The gift that keeps on giving


If you’re an ag-dependent advertising agency, a commodity organization hired hand or an ag journalist who can’t do math, commodity checkoffs are a gift that just keeps on giving.

The most recent checkoff gift comes courtesy of the U.S. Department of Agriculture’s Office of Inspector General.

The OIG released a 29-page report Jan. 31 on the less-than-thorough, 2013 USDA report — this one issued its Agricultural Marketing Service — that outlined AMS’ poor oversight of federally-chartered beef checkoff.


You read that right: because of weak USDA reporting on shenanigans inside federal checkoffs, the department’s inspector general was called in to research, write and file a USDA report on a previously researched, written and filed — and now buried — USDA report.

Not one farmer or rancher could make this stuff up but they (and you) finance the checkoff hired hands who do make it up and, now, the government gatekeepers who seem to close gates long after the cash cows wander off.

The 2013 examination was the first, hard look by USDA into the then-decades old, non-refundable beef promotion effort. It covered the years 2008-2010, when the checkoff brought in an average $81 million per year, $53 million of which ended up in the saddlebags of the National Cattlemen’s Beef Association, or NCBA, the checkoff’s largest, single contractor.

In fact, according to the 2014 OIG report, 82.3 percent of “NCBA’s total funding” during that period came from the checkoff while the remainder, less than 18 percent, derived from actual members and other services.


Why this matters came to the fore again last month, when NCBA lobbied fiercely against the three-years-in-the-making farm bill. NCBA opposed the bill because, said NCBA President Scott George, it contained “mistakes like Mandatory Country of Origin Labeling” — COOL — that “already have resulted in steep discounts.”

Neither George nor the NCBA offered one fact, figure or rib-eye to substantiate the claim.

Moreover, poll after poll show nearly 90 percent of all Americans believe COOL is anything but a mistake. U.S. consumers view it as important tool used to purchase food.


In the end, NCBA’s lobbying failed. Had it succeeded — had Congress voted down the just-passed law — NCBA also would have succeeded in killing an innovative, multi-billion-dollar livestock disaster relief program that was included in the farm bill.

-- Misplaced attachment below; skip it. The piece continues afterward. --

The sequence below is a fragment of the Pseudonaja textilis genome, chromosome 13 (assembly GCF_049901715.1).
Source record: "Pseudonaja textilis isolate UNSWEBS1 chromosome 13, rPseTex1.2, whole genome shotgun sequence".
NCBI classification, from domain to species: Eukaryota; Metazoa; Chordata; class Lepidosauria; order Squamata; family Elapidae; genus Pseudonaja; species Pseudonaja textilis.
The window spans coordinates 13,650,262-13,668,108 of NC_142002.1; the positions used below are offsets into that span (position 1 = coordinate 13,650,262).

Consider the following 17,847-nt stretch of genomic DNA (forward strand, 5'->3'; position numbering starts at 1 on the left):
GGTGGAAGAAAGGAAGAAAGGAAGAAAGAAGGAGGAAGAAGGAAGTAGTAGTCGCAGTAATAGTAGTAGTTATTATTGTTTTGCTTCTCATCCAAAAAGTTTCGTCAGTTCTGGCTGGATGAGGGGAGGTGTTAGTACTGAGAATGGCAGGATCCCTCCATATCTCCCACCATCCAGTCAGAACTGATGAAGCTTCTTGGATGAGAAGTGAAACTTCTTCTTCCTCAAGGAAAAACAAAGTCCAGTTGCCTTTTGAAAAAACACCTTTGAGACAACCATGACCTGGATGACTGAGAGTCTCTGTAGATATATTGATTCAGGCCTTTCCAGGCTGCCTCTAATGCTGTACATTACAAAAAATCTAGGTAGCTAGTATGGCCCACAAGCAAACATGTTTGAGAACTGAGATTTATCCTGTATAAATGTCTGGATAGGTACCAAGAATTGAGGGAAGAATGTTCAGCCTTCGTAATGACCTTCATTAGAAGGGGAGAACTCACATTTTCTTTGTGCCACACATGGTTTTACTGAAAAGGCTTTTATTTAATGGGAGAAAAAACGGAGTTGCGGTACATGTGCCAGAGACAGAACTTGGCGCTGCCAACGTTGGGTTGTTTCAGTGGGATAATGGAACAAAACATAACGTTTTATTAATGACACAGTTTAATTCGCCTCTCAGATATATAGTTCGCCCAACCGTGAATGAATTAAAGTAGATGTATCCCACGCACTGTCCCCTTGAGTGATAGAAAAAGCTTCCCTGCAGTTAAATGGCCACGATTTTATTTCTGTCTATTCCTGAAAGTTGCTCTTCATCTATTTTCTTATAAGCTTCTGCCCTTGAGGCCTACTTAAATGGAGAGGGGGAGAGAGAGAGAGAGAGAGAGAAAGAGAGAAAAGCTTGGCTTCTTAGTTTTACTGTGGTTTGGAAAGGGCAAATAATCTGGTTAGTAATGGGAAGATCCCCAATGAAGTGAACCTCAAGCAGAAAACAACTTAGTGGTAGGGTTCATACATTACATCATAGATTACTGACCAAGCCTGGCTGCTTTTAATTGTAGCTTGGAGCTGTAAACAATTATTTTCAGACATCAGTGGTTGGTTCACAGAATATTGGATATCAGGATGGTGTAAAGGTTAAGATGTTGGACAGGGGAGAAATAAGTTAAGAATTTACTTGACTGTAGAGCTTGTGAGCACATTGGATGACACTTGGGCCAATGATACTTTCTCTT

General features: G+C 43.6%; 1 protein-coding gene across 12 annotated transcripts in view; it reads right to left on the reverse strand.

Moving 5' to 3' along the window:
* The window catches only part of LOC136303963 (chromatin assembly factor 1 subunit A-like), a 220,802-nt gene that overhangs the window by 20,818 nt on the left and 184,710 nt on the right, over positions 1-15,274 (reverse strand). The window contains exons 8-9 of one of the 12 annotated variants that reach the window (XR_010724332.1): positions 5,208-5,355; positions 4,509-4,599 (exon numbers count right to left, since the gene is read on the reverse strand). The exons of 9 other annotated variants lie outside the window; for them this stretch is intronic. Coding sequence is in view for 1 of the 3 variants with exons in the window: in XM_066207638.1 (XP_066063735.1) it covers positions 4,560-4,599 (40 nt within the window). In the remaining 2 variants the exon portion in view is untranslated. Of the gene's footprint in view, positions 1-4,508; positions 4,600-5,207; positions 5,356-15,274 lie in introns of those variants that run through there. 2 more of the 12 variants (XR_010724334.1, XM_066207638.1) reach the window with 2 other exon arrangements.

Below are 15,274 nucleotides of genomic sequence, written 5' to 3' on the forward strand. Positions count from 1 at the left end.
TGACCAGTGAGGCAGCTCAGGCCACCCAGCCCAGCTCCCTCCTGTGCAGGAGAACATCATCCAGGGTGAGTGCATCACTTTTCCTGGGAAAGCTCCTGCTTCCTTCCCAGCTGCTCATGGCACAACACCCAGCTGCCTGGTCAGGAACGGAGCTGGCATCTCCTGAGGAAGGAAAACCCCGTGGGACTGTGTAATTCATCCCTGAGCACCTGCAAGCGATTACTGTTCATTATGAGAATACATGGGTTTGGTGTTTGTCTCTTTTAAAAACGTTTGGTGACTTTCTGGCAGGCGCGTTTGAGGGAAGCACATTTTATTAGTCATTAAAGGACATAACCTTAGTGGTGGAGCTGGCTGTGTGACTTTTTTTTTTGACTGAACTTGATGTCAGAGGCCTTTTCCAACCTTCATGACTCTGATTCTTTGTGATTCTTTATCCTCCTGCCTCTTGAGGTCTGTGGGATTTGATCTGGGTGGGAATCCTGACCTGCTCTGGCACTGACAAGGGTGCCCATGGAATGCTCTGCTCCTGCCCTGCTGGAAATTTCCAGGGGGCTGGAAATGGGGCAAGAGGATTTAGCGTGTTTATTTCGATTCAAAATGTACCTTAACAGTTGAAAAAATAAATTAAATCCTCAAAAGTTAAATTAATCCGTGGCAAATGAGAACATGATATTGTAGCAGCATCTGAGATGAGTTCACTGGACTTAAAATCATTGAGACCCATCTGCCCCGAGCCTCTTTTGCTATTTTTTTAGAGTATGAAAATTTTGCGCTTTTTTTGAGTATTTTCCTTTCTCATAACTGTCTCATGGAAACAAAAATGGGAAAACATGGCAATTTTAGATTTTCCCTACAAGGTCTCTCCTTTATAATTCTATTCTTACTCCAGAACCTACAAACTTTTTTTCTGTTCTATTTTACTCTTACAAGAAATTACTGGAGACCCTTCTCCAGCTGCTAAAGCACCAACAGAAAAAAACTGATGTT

What kind of group lobbies against its own customers interests, COOL and its own members’ critically important disaster program? The kind that gets over 80 percent of its budget from a non-refundable, never audited, 25-year-old government-mandated program that the government itself says needs better transparency, more review and “improved procedures for contract compliance.”

Curiously, NCBA’s anti-American consumer, anti-American cattleman push came within three days of OIG issuing its formal review of the 2013 checkoff review. The cowboys claimed the Jan. 31 report substantiated the 2013 results, a hard fact to prove since USDA pulled that report from the AMS website. (Links to substantiating documents are posted at

An honest assessment, however, would include what the OIG did say in 2014, not what some embarrassed cowhand claims it said in 2013. According to the January report, the OIG “concludes” that AMS’s poor “internal control function” has led to a “reduced assurance that beef checkoff funds were collected, distributed and expended in accordance with the Act and Order.”

Call for action

By itself, that should push every U.S. cattleman to demand USDA conduct a full audit of the beef checkoff’s contracts with NCBA for the first time since 1988, re-examine the structure that delivers the majority of all beef checkoff money to a contractor that openly and actively lobbies against American cattlemen and do a cost-benefit analysis on whether the checkoff is even relevant today.

Talk about a gift to every cattleman.


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Alan Guebert was raised on an 800-acre, 100-cow southern Illinois dairy farm. After graduation from the University of Illinois in 1980, he served as a writer and editor at Professional Farmers of America, Successful Farming magazine and Farm Journal magazine. His syndicated agricultural column, The Farm and Food File, began in June, 1993, and now appears weekly in more than 70 publications throughout the U.S. and Canada. He and spouse Catherine, a social worker, have two adult children.



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